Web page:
Parent's little helper or shifty spy? 2 Winnipeg comedians debate the merits of Elf on the Shelf

Is Elf on the Shelf a joyous family tradition? Or a creepy scare tactic for kids?

Creepy or cute? Garth Merkeley and Jane Testar, of sketch comedy troupe Hot Thespian Action, discuss

Garth Merkeley, left, and Jane Testar, right, debate the creepy versus cool factor of Elf on the Shelf. (Submitted by Garth Merkeley and Jane Testar)

In 2005, the family toy Elf on the Shelf was launched, along with its accompanying book, eventual app and even a TV special.

The premise was simple: the toy elf, which can appear in strategic locations in a home, is a spy sent by Santa to keep tabs on little boys and girls, and report back to him on their behaviour.

But is Elf on the Shelf a joyous family tradition, or a creepy scare tactic for kids?

Winnipeg comedians Garth Merkeley and Jane Testar, of the Canadian Comedy Award-nominated sketch troupe Hot Thespian Action, agreed to take on this topical question.

And a warning for parents of younger readers: this column may reveal some harsh truths about Santa Claus and his elf helpers!

Oh, and it contains language about elves that may be offensive to some.

Garth Merkeley:

Charming fun for the whole family, right? A welcome helping hand at a stressful time of year? 


Garth Merkeley seems a little weirded out by his holiday companion. (Submitted by Garth Merkeley)

What most Elf on the Shelf fans don't realize is that this seemingly innocuous little peeping Tom could actually have dire consequences on the development of the child, their relationship with their parents and even on society as a whole!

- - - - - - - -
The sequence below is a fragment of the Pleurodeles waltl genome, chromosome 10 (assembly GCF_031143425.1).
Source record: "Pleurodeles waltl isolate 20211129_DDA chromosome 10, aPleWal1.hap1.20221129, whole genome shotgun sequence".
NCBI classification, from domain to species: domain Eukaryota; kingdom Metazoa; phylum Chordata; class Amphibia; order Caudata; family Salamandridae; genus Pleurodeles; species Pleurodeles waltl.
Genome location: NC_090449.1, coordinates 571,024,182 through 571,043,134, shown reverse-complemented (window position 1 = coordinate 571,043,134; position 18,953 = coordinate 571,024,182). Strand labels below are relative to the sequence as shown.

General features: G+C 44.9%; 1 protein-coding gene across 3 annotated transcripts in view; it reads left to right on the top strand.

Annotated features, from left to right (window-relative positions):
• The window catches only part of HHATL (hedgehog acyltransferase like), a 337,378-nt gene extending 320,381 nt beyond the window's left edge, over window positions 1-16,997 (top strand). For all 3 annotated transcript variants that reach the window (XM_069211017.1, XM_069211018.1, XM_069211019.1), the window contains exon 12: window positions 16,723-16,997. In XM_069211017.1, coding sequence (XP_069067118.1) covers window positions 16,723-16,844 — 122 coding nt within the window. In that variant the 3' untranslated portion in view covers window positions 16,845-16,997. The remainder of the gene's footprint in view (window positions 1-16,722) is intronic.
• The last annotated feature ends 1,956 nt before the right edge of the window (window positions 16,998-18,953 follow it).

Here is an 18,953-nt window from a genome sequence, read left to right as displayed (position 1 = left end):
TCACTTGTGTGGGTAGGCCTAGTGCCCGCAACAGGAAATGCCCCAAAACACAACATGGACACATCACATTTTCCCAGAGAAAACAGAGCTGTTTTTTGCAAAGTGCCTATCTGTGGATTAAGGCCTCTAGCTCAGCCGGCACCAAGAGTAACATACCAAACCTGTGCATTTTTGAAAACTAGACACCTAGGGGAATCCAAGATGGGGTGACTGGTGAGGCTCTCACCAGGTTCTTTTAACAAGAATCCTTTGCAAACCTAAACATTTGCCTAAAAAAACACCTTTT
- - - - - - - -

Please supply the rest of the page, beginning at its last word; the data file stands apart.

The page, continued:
Jane Testar:

Oh boy, here we go! Another jaded "xennial," about to spew a river of psychobabble to extinguish the tiny candle's worth of childhood innocence left in this world.


You want psychobabble? Oh, I'll give you psychobabble!

Two words: Extrinsic motivation.

Any parent worth their weight in frankincense knows that if you motivate kids to behave by offering them rewards and punishment, they learn to behave just for the sake of earning rewards and avoiding punishment.

If they are programmed to believe that the only good reason for not hitting their sister is the promise of a new Spider-Man action figure, then what happens on Boxing Day when little old "Elfis Presley" is thrown in the attic for the next 11 months?


So unlike the worldwide social construct of, "if you do something wrong, you go to jail."

Kids need a little fear. They respond to it.

Jane Testar seems just fine with her elf buddy. (Submitted by Jane Testar)

I'm sure every parent would love the luxury of having the time necessary to teach little Aubrey and Ryder that people must strive to be good for the sake of good.

But the little scamps haven't started reading Aristotle yet. They've barely started reading Rowling.

In the absence of a master's-level ethics course, threatening to take away the toy works.

Besides, someone watching kids in order to get them to behave isn't new. We've had Santa knowing "if you're bad or good" for decades.

Also, Jesus watches over you while you sleep.

So does my neighbour with insomnia.

It's not a big deal.


But unlike the chilling reality that your neighbour is, in fact, watching you sleep, the elf — and by extension, Santa — are proven later in life to be elaborate lies!

Think of the damage this violation of trust does to parent-child relationships!

Children are programmed by nature to look to parents for how the world works. No wonder kids start turning to all sorts of bad influences shortly after that bond is shattered one fateful night when the kid decides to stay up to catch Santa — only to discover it's Dad leaving the Sega Genesis under the tree.